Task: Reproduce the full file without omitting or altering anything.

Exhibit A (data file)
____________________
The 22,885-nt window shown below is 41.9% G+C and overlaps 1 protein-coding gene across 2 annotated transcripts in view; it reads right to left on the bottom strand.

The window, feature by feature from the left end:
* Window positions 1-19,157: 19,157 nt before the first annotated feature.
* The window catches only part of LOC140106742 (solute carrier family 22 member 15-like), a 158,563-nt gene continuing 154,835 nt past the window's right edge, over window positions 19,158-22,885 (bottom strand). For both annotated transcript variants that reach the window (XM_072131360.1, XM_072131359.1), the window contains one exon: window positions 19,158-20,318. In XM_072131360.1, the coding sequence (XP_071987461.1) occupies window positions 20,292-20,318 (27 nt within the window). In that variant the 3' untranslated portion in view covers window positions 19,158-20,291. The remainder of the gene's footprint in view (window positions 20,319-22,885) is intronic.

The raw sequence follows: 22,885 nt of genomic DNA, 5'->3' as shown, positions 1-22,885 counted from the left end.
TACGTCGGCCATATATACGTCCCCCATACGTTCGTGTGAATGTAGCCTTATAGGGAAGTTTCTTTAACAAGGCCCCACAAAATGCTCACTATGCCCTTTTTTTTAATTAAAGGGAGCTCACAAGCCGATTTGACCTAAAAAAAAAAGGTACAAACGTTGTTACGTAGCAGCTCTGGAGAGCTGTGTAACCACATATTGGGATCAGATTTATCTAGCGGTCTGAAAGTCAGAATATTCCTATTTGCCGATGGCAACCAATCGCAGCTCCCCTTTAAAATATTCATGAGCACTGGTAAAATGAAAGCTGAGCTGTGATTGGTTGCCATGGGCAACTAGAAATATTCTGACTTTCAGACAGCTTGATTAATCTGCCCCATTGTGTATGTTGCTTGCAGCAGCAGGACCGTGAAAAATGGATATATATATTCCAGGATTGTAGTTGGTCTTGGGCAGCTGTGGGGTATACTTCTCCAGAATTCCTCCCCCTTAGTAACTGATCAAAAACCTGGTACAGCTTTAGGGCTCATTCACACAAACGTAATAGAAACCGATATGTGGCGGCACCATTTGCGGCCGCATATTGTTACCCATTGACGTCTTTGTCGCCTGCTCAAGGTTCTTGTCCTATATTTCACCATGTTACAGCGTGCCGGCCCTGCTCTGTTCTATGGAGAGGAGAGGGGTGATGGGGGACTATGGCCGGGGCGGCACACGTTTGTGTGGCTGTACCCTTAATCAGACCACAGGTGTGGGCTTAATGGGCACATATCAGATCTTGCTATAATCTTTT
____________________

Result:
The 22,885-nt window shown below is 41.9% G+C and overlaps 1 protein-coding gene across 2 annotated transcripts in view; it reads right to left on the bottom strand.

The window, feature by feature from the left end:
* Window positions 1-19,157: 19,157 nt before the first annotated feature.
* The window catches only part of LOC140106742 (solute carrier family 22 member 15-like), a 158,563-nt gene continuing 154,835 nt past the window's right edge, over window positions 19,158-22,885 (bottom strand). For both annotated transcript variants that reach the window (XM_072131360.1, XM_072131359.1), the window contains one exon: window positions 19,158-20,318. In XM_072131360.1, the coding sequence (XP_071987461.1) occupies window positions 20,292-20,318 (27 nt within the window). In that variant the 3' untranslated portion in view covers window positions 19,158-20,291. The remainder of the gene's footprint in view (window positions 20,319-22,885) is intronic.

The raw sequence follows: 22,885 nt of genomic DNA, 5'->3' as shown, positions 1-22,885 counted from the left end.
TACGTCGGCCATATATACGTCCCCCATACGTTCGTGTGAATGTAGCCTTATAGGGAAGTTTCTTTAACAAGGCCCCACAAAATGCTCACTATGCCCTTTTTTTTAATTAAAGGGAGCTCACAAGCCGATTTGACCTAAAAAAAAAAGGTACAAACGTTGTTACGTAGCAGCTCTGGAGAGCTGTGTAACCACATATTGGGATCAGATTTATCTAGCGGTCTGAAAGTCAGAATATTCCTATTTGCCGATGGCAACCAATCGCAGCTCCCCTTTAAAATATTCATGAGCACTGGTAAAATGAAAGCTGAGCTGTGATTGGTTGCCATGGGCAACTAGAAATATTCTGACTTTCAGACAGCTTGATTAATCTGCCCCATTGTGTATGTTGCTTGCAGCAGCAGGACCGTGAAAAATGGATATATATATTCCAGGATTGTAGTTGGTCTTGGGCAGCTGTGGGGTATACTTCTCCAGAATTCCTCCCCCTTAGTAACTGATCAAAAACCTGGTACAGCTTTAGGGCTCATTCACACAAACGTAATAGAAACCGATATGTGGCGGCACCATTTGCGGCCGCATATTGTTACCCATTGACGTCTTTGTCGCCTGCTCAAGGTTCTTGTCCTATATTTCACCATGTTACAGCGTGCCGGCCCTGCTCTGTTCTATGGAGAGGAGAGGGGTGATGGGGGACTATGGCCGGGGCGGCACACGTTTGTGTGGCTGTACCCTTAATCAGACCACAGGTGTGGGCTTAATGGGCACATATCAGATCTTGCTATAATCTTTT